Runny Babbit Returns
Runny Babbit, the lovable star of Shel Silverstein’s New York Times bestselling poetry book, is back! Runny Babbit Returns, a collection of 41 never-before-published poems and drawings, features Runny and other woodland characters who speak a topsy-turvy language all their own.This carefully compiled work from the Silverstein archives is filled with spoonerism poems that are both playful and poignant. With tongue-twisting word play and uproarious characters, the endearingly befuddled Runny Babbit and his friends embody Shel Silverstein’s singular style, the one we all know and love. Fans of all ages won’t want to miss their chance to follow their favorite Runny in this book of laugh-out-loud adventures!

Runny Babbit Returns Details

TitleRunny Babbit Returns
Author
LanguageEnglish
ReleaseSep 19th, 2017
PublisherHarperCollins
ISBN-139780062479396
Rating
GenrePoetry, Humor, Childrens, Nonfiction

Runny Babbit Returns Review

  • Calista
    January 1, 1970
    You have to stay sharp to be able to read the little twists of words and not lose what it's saying. It's a fun little book, much like the first Runny Babbit. These are poems previously unpublished by Shel and they have made a new volume. They are funny and there were quite a few laughs to be had from the funny sounding words. It's a tongue twister as well to say them out loud when I'm not used to some of these words on my tongue. Runny Babbit is classic Shel.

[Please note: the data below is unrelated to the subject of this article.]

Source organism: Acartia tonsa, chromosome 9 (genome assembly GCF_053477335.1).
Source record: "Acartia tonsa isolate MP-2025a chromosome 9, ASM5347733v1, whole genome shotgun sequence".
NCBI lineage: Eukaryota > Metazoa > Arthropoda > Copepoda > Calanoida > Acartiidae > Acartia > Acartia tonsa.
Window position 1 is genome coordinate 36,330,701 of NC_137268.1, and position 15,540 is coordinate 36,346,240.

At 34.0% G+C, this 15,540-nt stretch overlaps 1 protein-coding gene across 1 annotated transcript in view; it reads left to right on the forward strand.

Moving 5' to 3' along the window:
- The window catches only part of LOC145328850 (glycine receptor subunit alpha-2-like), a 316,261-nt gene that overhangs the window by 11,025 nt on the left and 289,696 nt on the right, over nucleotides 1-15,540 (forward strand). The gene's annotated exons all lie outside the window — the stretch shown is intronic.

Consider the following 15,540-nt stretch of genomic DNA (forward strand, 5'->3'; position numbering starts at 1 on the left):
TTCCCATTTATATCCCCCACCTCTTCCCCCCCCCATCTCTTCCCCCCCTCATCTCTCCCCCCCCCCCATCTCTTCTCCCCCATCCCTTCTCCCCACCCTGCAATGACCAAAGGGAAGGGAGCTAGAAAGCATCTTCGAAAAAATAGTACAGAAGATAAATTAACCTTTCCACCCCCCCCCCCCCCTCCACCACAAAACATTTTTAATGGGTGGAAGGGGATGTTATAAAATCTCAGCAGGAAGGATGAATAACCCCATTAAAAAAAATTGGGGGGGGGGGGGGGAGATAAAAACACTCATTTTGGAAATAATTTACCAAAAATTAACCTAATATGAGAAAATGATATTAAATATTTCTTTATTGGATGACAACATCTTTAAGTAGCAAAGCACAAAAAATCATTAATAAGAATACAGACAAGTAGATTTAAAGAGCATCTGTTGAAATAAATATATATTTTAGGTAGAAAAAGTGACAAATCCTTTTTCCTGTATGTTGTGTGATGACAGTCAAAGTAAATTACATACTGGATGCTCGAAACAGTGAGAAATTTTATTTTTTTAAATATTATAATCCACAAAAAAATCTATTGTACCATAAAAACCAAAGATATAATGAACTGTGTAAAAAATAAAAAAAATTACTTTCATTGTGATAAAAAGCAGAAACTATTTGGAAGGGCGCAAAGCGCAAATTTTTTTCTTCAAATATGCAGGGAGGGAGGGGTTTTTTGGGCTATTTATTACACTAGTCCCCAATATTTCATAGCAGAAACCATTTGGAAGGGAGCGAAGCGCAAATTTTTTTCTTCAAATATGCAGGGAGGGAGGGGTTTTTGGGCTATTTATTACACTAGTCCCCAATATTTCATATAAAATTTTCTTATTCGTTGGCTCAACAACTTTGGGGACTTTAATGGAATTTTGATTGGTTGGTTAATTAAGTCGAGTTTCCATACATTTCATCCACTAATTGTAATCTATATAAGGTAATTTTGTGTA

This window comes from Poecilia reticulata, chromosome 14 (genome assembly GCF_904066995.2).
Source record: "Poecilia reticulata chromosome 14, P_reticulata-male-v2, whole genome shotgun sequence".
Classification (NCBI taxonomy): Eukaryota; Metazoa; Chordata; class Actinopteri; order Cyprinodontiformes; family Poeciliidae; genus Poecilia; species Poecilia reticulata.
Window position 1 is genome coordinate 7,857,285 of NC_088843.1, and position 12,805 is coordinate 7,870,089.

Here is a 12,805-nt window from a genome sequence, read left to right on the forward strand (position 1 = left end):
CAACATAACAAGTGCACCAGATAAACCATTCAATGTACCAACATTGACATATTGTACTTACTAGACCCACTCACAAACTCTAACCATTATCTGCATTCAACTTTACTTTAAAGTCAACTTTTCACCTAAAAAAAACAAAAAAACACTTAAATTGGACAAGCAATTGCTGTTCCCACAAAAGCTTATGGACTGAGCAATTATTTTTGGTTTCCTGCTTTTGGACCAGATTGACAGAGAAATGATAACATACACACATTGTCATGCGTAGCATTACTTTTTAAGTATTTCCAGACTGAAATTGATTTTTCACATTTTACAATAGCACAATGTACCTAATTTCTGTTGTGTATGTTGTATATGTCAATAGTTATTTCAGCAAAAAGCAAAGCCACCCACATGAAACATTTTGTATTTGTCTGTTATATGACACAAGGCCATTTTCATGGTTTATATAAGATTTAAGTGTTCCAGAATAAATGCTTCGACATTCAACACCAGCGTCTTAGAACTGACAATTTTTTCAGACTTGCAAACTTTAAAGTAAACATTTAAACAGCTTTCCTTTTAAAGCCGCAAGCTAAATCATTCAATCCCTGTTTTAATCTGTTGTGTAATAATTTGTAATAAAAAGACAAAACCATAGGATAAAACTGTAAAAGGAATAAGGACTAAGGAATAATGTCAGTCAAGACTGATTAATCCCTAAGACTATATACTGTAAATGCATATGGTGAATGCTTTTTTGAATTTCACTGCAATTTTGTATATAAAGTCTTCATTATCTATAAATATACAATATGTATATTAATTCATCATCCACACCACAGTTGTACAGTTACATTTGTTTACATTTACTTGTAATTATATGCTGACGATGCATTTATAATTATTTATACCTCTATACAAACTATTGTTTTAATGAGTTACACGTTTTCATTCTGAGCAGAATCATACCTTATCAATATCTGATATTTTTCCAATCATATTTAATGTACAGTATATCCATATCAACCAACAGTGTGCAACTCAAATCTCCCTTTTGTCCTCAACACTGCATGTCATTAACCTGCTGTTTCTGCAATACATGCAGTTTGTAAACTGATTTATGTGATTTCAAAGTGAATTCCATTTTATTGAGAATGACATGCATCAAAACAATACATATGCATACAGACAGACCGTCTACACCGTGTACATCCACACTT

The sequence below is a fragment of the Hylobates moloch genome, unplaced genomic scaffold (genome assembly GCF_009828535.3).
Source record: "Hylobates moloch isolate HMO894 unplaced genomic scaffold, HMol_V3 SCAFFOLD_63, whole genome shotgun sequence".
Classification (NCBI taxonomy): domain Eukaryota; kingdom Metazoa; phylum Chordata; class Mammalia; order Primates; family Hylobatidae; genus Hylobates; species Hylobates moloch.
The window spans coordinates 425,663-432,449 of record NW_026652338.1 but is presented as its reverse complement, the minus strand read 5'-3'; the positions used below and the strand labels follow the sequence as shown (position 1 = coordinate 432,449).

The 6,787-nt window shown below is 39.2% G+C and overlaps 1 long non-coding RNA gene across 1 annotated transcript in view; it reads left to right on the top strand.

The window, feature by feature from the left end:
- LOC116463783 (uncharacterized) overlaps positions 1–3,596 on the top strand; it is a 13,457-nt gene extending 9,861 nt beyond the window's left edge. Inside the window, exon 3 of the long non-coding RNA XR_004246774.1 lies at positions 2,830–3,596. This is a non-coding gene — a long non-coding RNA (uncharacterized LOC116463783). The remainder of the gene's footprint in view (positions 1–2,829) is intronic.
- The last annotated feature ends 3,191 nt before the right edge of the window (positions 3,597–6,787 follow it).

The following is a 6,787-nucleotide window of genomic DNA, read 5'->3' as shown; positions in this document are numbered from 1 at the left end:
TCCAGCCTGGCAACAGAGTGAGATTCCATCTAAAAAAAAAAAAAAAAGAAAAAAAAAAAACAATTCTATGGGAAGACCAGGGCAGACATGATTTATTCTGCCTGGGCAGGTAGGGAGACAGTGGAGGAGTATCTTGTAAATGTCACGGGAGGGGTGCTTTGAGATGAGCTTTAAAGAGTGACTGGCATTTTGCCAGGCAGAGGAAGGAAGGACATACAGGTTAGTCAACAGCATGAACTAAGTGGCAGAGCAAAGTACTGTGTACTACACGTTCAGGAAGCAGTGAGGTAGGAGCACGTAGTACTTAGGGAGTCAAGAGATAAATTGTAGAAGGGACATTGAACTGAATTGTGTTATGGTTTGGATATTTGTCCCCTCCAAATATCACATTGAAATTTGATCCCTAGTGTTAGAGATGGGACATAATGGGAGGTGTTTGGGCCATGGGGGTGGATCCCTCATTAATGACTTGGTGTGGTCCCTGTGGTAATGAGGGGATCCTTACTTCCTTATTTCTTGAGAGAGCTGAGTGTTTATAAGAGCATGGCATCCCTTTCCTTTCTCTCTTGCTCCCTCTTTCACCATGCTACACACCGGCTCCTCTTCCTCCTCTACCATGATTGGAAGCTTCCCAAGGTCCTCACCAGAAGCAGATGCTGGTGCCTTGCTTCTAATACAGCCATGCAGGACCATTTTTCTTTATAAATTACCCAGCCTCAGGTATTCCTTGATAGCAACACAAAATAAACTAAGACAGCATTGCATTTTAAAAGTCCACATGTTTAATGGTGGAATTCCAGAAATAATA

more
  • Sylvester
    January 1, 1970
    3* art4* poemsSO funny. Squirt's favorite was "Samily Foup", and especially the line where Grandpa Rabbit yells " I want Sotato Poup!!" oh my gosh, Squirt tells everyone about that poem, and laughs his head off.
  • Joshua
    January 1, 1970
    Read this book out loud. That's surely the best way to enjoy it. Shel Silverstein always manages to take the world, and language, the reader knows and flip it in such a way so that it becomes new. These stories are sweet, but so many of them are recognizable. They're people I've met and loved.Shel Silverstein never disappoints, and this book is, above all things, just fun to read.
    more
  • Kate
    January 1, 1970
    The usual Silverstein magic! Perfect for reading aloud to torable adots or your friends. ;)
  • Jennifer (JenIsNotaBookSnob)
    January 1, 1970
    I enjoyed this quite a bit, it was fun to read aloud. I will add that I have never read Shel Silverstein's poetry books before, so I cannot compare this to previous books. I'm never quite sure how to discuss poetry, especially children's poetry. My favorite poem was the one with Doby Mick the whale.. lolMy 7 year old daughter really liked this book and we read it in just a couple evenings at bedtime. I meant to just read a few poems per night, but, she didn't want me to put the book down. I will I enjoyed this quite a bit, it was fun to read aloud. I will add that I have never read Shel Silverstein's poetry books before, so I cannot compare this to previous books. I'm never quite sure how to discuss poetry, especially children's poetry. My favorite poem was the one with Doby Mick the whale.. lolMy 7 year old daughter really liked this book and we read it in just a couple evenings at bedtime. I meant to just read a few poems per night, but, she didn't want me to put the book down. I will have to check out more of Silverstein's older books and see if she likes those as well. My daughter did insist that I read a 'translation' of the poem after each one. She love guessing them too.
    more
  • Leslie
    January 1, 1970